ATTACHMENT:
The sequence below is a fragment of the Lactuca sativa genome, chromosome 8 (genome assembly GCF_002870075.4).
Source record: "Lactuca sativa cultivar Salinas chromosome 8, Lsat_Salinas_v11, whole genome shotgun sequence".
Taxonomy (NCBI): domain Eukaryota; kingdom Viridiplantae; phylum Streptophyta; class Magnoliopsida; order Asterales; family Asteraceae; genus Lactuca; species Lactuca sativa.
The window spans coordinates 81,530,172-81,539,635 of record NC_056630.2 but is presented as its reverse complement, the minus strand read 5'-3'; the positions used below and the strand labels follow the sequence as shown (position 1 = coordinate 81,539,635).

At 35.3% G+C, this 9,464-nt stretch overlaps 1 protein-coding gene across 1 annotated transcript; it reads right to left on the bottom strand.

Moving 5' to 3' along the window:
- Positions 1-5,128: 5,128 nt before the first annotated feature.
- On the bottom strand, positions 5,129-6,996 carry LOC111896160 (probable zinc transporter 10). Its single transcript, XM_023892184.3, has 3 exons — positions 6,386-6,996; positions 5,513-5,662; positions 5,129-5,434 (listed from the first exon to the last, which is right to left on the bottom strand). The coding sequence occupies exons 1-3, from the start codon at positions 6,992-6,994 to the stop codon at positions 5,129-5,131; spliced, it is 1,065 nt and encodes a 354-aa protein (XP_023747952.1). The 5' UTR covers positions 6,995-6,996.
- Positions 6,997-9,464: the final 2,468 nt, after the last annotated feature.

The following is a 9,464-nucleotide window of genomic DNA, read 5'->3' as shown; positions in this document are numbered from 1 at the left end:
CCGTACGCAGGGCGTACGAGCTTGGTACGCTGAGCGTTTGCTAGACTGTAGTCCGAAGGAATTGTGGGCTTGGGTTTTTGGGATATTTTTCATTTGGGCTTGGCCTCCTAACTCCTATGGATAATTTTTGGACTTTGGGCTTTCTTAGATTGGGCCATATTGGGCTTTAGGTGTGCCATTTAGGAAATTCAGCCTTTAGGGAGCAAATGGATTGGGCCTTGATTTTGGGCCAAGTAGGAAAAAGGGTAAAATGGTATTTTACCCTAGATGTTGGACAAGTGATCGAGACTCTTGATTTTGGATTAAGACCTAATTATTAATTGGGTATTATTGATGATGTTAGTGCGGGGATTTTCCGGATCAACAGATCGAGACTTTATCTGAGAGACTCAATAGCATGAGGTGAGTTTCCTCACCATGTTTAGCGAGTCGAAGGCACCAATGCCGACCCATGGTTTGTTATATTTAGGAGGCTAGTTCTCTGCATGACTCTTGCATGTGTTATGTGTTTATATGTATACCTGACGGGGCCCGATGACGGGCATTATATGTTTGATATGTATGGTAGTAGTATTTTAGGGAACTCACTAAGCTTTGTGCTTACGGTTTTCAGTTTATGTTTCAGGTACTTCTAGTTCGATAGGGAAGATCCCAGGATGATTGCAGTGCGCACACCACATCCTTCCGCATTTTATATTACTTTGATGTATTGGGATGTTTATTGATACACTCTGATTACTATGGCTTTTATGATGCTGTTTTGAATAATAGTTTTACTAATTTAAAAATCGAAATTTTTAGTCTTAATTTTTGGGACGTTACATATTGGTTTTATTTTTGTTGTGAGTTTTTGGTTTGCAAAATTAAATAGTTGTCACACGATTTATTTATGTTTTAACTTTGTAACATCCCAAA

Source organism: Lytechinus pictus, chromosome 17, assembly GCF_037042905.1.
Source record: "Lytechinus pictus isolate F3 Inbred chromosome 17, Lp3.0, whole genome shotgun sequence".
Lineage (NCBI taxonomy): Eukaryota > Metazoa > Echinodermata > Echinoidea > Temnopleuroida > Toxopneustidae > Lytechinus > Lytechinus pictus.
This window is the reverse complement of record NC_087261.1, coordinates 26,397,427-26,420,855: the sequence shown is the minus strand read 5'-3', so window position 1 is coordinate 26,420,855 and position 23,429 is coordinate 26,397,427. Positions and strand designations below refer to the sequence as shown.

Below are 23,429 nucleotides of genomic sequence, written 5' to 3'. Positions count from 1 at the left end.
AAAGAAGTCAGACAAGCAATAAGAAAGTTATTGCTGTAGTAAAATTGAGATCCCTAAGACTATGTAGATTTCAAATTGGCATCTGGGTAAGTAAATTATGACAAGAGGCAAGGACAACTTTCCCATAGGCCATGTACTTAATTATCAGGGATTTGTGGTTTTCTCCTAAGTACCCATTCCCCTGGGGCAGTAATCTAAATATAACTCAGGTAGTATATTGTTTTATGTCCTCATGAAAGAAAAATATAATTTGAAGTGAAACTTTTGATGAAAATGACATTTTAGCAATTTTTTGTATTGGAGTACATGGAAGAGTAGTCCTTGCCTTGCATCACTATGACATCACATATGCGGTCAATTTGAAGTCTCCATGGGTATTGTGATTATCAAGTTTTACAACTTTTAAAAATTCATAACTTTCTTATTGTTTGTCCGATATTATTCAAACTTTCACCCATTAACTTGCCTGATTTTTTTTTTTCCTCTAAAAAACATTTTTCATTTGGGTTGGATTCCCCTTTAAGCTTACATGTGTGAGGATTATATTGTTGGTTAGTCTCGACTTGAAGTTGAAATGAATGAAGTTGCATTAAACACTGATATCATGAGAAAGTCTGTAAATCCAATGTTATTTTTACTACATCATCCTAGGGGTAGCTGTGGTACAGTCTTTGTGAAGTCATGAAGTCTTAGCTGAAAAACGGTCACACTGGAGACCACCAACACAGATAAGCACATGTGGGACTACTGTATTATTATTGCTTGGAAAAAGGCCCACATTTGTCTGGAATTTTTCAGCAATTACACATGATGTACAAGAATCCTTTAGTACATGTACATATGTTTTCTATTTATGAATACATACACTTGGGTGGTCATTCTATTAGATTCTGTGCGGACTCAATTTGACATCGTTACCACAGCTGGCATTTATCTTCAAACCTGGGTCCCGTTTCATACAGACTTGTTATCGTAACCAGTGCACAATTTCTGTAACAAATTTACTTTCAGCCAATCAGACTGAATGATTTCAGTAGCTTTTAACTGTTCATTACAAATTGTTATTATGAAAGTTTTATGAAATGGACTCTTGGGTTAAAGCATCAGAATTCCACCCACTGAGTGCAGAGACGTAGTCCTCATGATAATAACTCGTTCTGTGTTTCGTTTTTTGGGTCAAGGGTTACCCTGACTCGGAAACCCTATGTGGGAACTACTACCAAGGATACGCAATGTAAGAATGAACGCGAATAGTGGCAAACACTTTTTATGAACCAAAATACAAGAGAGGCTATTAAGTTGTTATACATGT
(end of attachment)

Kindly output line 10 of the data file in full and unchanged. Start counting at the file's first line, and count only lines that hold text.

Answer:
The following is a 9,464-nucleotide window of genomic DNA, read 5'->3' as shown; positions in this document are numbered from 1 at the left end: